What the audience expects
So how does rapid social media success translate “on the ground” at actual events?
“It does come down to the crowd and maybe the expectations around the artist,” said Sam. “The fact that certain artists can sell out certain venues and the reason for their boom is fast growth on social media, means they can sell tickets. That [type of] crowd is expecting something—those big familiar moments, big drops from the outset—a DJ just going for it rather than it being a journey.”
These familiar moments are often associated with edits of huge mainstream songs. The increasing popularity of edits has developed across multiple scenes and genres, which itself has sparked plenty of debate.
“I feel like there’s a culture where a DJ might bring in a Beyoncé edit and everyone kinda knows the track from years ago, so having their own spin on it creates a bigger moment in sets,” said Chris. “When rave heads go to a rave they might be really interested in the artist, in the journey and appreciate their own music, but not everyone is a devout listener and are there to just have a good time at a party. If they know that Beyoncé edit then it’s only going to be a better reaction for the DJ.”
Edits aside, those “rave heads” certainly still exist. “I think those more ‘headsy’ or just more—it’s not even headsy, more ‘forgiving’ crowds—they want to lock in, they want to be taken on a journey, and I do think those crowds absolutely do still exist,” said Sam.
After Covid, people may have returned to dance floors to find new dynamics in play, with changes in audiences, splits in attitudes between generations, and the broader financial situation all becoming factors.
“There was obviously a two-to-three year pause in people going to clubs and when we returned, there was a massive shift in the audience and the way people interacted within those spaces,” said Chanel. “A lot of these people are relying on social media for their information and in turn have been looking at these drop videos as influence for DJs to follow or nights to attend.”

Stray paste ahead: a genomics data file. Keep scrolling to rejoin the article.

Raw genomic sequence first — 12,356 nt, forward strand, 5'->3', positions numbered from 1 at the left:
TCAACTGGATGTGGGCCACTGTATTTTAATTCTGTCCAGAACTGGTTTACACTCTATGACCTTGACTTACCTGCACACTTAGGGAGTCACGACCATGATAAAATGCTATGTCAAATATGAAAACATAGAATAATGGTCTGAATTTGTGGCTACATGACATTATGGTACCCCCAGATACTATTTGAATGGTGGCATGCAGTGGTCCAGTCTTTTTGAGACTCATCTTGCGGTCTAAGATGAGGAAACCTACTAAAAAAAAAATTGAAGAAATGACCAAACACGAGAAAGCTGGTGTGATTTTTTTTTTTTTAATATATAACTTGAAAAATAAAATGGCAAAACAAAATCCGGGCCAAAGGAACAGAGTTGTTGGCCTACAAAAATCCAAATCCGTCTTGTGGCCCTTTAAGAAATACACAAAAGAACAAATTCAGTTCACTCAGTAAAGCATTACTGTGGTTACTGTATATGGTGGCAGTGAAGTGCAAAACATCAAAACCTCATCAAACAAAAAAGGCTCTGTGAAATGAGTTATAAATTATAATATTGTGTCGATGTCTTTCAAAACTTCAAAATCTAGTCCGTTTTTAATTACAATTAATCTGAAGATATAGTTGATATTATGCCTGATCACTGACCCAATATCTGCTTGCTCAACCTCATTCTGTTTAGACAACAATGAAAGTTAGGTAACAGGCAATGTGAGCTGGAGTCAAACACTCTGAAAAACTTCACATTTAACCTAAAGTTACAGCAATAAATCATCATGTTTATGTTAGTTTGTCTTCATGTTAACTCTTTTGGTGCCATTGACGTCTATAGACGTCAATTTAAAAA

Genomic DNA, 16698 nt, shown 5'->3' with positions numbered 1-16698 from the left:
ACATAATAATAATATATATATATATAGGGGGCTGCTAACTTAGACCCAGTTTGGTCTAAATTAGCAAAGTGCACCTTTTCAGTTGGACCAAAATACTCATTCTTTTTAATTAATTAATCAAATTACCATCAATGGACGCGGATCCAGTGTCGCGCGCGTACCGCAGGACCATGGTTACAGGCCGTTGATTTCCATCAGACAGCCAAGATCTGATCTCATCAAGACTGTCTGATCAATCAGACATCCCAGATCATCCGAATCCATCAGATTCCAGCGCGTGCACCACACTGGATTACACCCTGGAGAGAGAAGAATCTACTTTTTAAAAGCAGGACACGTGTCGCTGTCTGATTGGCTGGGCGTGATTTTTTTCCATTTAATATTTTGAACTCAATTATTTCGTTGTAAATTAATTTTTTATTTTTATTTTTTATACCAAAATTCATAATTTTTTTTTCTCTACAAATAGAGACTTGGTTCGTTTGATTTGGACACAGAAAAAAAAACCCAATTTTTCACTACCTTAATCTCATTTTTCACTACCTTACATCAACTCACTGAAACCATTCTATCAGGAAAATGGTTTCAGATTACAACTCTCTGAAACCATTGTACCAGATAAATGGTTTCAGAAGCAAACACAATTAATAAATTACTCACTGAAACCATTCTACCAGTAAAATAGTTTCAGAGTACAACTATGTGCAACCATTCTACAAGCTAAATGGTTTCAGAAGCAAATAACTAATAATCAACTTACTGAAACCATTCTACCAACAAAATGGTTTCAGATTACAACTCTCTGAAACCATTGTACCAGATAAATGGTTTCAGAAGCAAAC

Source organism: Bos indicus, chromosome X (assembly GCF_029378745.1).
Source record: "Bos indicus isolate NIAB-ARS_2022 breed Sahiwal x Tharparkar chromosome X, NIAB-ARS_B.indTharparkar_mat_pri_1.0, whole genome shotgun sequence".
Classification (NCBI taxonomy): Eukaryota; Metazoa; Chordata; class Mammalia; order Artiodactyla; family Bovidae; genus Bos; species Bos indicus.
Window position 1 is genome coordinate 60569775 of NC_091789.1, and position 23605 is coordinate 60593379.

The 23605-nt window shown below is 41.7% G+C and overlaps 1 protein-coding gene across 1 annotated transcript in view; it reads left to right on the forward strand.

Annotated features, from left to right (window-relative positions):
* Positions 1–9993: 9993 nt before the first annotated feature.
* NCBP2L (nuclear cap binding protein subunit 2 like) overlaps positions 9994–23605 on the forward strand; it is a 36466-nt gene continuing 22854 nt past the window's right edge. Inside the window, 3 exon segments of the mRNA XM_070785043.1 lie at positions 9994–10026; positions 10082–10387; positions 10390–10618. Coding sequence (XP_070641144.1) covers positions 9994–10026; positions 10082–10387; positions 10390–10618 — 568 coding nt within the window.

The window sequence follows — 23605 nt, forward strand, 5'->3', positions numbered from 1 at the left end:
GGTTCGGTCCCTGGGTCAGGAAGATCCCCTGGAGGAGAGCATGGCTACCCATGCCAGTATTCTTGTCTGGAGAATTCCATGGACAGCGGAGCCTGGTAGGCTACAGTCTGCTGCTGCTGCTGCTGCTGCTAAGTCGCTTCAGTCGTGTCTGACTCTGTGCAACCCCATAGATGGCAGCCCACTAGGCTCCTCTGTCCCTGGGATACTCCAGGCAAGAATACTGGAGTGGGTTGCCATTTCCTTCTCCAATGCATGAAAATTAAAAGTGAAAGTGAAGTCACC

“Maybe more people are going to bigger venues and bigger festivals and not supporting local clubs as much because they want to go and see certain DJs or a certain type of set now, which is different to back in the day,” Tom said.
“With the cost of living people are choosing the events they go to a lot more, so they want to save themselves and be like, ‘You know what? I paid all this money and wanna have a great time so let’s capture some amazing memories’. A big drop could be a moment for that,” said Chris. “Tickets for shows are so expensive right now that maybe the audience want to show off where they are, show their friends that they’re having a good time. Maybe capturing the drops and the best moment possible is only going to be done more so.”
“It’s the most popular thing on social media these days. It’s cool to be at an event, it’s cool to be at a festival, Printworks, Drumsheds or Warehouse Project,” said Thomas. “You sometimes go on Instagram or TikTok and all you see is just people at events, but everyone tells you events aren’t selling well. There’s a bit of a disconnect between what’s actually going on and what people are showing on social media, in my opinion.”
Could we see a generational gap open up? There might be a continued expansion of drop videos as social media’s formats progress, or we may see a total rejection of the trend as the winds of taste blow in a different direction. The joke of “waiting for the drop” seems to be more prolific, for example —see this video of Nina Kraviz at Tomorrowland 2023 and its accompanying comments.
Instead, and as alluded to by many of those we spoke to, it could be that we see different scenes, genres and crowds align with different mentalities. There may be a divide between the more casual consumer, who rely on drop videos and social media to decide on their next event, and the music nerds who hate the thought of social media disrupting the purity of music in any shape or form. Club music is not, and has never been, one homogenous mass, after all.